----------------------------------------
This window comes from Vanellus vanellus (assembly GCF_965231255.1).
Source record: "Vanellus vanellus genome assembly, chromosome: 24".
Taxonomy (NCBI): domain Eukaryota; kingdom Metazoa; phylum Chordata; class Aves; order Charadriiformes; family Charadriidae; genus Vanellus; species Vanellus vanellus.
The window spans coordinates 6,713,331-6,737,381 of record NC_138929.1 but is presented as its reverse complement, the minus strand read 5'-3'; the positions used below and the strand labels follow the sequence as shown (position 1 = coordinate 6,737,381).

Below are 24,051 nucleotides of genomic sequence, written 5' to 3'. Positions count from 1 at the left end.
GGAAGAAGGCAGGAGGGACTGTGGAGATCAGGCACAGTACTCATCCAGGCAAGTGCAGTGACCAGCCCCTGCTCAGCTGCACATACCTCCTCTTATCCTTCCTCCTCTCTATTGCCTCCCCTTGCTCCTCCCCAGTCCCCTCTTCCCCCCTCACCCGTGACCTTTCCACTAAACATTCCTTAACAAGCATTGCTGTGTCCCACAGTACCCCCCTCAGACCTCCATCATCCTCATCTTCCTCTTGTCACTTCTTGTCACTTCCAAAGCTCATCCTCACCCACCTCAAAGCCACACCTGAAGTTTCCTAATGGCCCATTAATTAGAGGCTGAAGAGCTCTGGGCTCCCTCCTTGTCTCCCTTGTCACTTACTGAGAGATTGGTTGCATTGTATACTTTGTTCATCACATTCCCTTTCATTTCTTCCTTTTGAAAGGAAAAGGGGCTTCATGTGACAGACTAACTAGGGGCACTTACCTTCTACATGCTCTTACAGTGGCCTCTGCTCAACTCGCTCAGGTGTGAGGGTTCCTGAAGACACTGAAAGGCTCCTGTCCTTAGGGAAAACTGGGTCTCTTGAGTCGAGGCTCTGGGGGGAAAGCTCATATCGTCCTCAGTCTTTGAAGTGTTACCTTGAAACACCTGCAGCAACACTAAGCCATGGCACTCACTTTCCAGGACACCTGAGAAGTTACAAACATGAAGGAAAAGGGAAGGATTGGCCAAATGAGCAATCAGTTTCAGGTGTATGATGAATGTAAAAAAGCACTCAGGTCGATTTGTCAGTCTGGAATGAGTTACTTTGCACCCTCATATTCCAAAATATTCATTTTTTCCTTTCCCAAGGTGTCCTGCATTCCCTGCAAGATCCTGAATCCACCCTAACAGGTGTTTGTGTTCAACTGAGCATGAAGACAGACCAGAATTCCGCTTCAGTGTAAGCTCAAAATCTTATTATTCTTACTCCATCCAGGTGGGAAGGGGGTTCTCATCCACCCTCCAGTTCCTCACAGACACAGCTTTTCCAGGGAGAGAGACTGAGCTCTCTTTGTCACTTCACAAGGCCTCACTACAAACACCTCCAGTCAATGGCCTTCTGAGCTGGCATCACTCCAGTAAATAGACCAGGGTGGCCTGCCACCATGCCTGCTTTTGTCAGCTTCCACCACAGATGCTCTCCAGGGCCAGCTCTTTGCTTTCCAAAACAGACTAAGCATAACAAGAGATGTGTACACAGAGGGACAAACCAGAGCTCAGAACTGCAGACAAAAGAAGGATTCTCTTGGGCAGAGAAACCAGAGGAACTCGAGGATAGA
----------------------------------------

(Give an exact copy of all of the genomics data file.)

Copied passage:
This window comes from Vanellus vanellus (assembly GCF_965231255.1).
Source record: "Vanellus vanellus genome assembly, chromosome: 24".
Taxonomy (NCBI): domain Eukaryota; kingdom Metazoa; phylum Chordata; class Aves; order Charadriiformes; family Charadriidae; genus Vanellus; species Vanellus vanellus.
The window spans coordinates 6,713,331-6,737,381 of record NC_138929.1 but is presented as its reverse complement, the minus strand read 5'-3'; the positions used below and the strand labels follow the sequence as shown (position 1 = coordinate 6,737,381).

Below are 24,051 nucleotides of genomic sequence, written 5' to 3'. Positions count from 1 at the left end.
GGAAGAAGGCAGGAGGGACTGTGGAGATCAGGCACAGTACTCATCCAGGCAAGTGCAGTGACCAGCCCCTGCTCAGCTGCACATACCTCCTCTTATCCTTCCTCCTCTCTATTGCCTCCCCTTGCTCCTCCCCAGTCCCCTCTTCCCCCCTCACCCGTGACCTTTCCACTAAACATTCCTTAACAAGCATTGCTGTGTCCCACAGTACCCCCCTCAGACCTCCATCATCCTCATCTTCCTCTTGTCACTTCTTGTCACTTCCAAAGCTCATCCTCACCCACCTCAAAGCCACACCTGAAGTTTCCTAATGGCCCATTAATTAGAGGCTGAAGAGCTCTGGGCTCCCTCCTTGTCTCCCTTGTCACTTACTGAGAGATTGGTTGCATTGTATACTTTGTTCATCACATTCCCTTTCATTTCTTCCTTTTGAAAGGAAAAGGGGCTTCATGTGACAGACTAACTAGGGGCACTTACCTTCTACATGCTCTTACAGTGGCCTCTGCTCAACTCGCTCAGGTGTGAGGGTTCCTGAAGACACTGAAAGGCTCCTGTCCTTAGGGAAAACTGGGTCTCTTGAGTCGAGGCTCTGGGGGGAAAGCTCATATCGTCCTCAGTCTTTGAAGTGTTACCTTGAAACACCTGCAGCAACACTAAGCCATGGCACTCACTTTCCAGGACACCTGAGAAGTTACAAACATGAAGGAAAAGGGAAGGATTGGCCAAATGAGCAATCAGTTTCAGGTGTATGATGAATGTAAAAAAGCACTCAGGTCGATTTGTCAGTCTGGAATGAGTTACTTTGCACCCTCATATTCCAAAATATTCATTTTTTCCTTTCCCAAGGTGTCCTGCATTCCCTGCAAGATCCTGAATCCACCCTAACAGGTGTTTGTGTTCAACTGAGCATGAAGACAGACCAGAATTCCGCTTCAGTGTAAGCTCAAAATCTTATTATTCTTACTCCATCCAGGTGGGAAGGGGGTTCTCATCCACCCTCCAGTTCCTCACAGACACAGCTTTTCCAGGGAGAGAGACTGAGCTCTCTTTGTCACTTCACAAGGCCTCACTACAAACACCTCCAGTCAATGGCCTTCTGAGCTGGCATCACTCCAGTAAATAGACCAGGGTGGCCTGCCACCATGCCTGCTTTTGTCAGCTTCCACCACAGATGCTCTCCAGGGCCAGCTCTTTGCTTTCCAAAACAGACTAAGCATAACAAGAGATGTGTACACAGAGGGACAAACCAGAGCTCAGAACTGCAGACAAAAGAAGGATTCTCTTGGGCAGAGAAACCAGAGGAACTCGAGGATAGA